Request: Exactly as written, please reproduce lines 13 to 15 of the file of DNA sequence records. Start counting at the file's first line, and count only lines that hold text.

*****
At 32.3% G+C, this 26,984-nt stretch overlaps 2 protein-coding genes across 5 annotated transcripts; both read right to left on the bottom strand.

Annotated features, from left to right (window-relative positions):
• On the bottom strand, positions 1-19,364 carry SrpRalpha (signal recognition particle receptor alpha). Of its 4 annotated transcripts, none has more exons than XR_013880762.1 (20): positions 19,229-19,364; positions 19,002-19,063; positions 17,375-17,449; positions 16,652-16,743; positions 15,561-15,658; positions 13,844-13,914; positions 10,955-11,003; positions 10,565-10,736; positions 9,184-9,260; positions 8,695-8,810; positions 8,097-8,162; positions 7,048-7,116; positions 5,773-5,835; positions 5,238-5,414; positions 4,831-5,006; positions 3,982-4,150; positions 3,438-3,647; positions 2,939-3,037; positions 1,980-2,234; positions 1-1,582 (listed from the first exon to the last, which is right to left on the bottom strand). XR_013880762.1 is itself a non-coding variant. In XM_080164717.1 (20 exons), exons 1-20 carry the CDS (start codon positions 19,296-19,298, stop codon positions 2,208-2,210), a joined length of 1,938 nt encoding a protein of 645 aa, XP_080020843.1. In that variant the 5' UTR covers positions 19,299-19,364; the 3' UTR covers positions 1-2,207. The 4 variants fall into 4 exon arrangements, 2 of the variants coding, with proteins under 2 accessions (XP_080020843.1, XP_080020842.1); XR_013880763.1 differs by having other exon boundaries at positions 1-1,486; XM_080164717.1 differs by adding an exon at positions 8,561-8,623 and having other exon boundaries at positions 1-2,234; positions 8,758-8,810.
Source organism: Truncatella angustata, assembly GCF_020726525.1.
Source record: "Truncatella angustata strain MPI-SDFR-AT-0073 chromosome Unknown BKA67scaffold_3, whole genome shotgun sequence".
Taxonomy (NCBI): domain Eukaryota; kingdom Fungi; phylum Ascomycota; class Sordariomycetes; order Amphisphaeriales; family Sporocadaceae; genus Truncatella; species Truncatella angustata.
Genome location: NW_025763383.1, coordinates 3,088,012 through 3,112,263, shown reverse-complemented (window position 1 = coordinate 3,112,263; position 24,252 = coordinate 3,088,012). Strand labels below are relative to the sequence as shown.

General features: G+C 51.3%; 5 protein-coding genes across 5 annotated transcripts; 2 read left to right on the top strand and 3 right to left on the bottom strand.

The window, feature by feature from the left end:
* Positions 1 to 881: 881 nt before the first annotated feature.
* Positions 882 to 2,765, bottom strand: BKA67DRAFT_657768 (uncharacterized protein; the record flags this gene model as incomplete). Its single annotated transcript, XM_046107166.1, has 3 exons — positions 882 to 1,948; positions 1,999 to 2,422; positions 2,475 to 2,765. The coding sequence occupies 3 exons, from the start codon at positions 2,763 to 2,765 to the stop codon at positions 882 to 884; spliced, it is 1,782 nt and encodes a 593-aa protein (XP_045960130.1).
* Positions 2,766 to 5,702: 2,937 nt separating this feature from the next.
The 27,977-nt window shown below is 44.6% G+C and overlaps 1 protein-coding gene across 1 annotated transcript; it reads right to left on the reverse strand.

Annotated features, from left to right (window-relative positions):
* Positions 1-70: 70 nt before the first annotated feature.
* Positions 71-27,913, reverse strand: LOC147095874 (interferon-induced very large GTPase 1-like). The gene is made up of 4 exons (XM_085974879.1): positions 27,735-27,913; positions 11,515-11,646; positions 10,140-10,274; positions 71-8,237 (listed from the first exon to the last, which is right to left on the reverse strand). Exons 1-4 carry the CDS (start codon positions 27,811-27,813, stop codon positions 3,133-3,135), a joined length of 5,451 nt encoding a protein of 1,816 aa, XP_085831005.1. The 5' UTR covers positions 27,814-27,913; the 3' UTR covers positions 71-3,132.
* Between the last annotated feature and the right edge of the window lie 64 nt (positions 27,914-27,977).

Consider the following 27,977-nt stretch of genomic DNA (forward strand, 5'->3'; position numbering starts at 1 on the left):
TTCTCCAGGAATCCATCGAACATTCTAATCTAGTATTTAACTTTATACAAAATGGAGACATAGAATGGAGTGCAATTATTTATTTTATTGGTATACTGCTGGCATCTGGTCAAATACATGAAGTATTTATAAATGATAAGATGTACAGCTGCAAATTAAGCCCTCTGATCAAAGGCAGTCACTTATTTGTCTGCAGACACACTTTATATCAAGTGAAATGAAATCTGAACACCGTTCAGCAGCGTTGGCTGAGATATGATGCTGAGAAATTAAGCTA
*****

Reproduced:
The 27,977-nt window shown below is 44.6% G+C and overlaps 1 protein-coding gene across 1 annotated transcript; it reads right to left on the reverse strand.

Annotated features, from left to right (window-relative positions):
* Positions 1-70: 70 nt before the first annotated feature.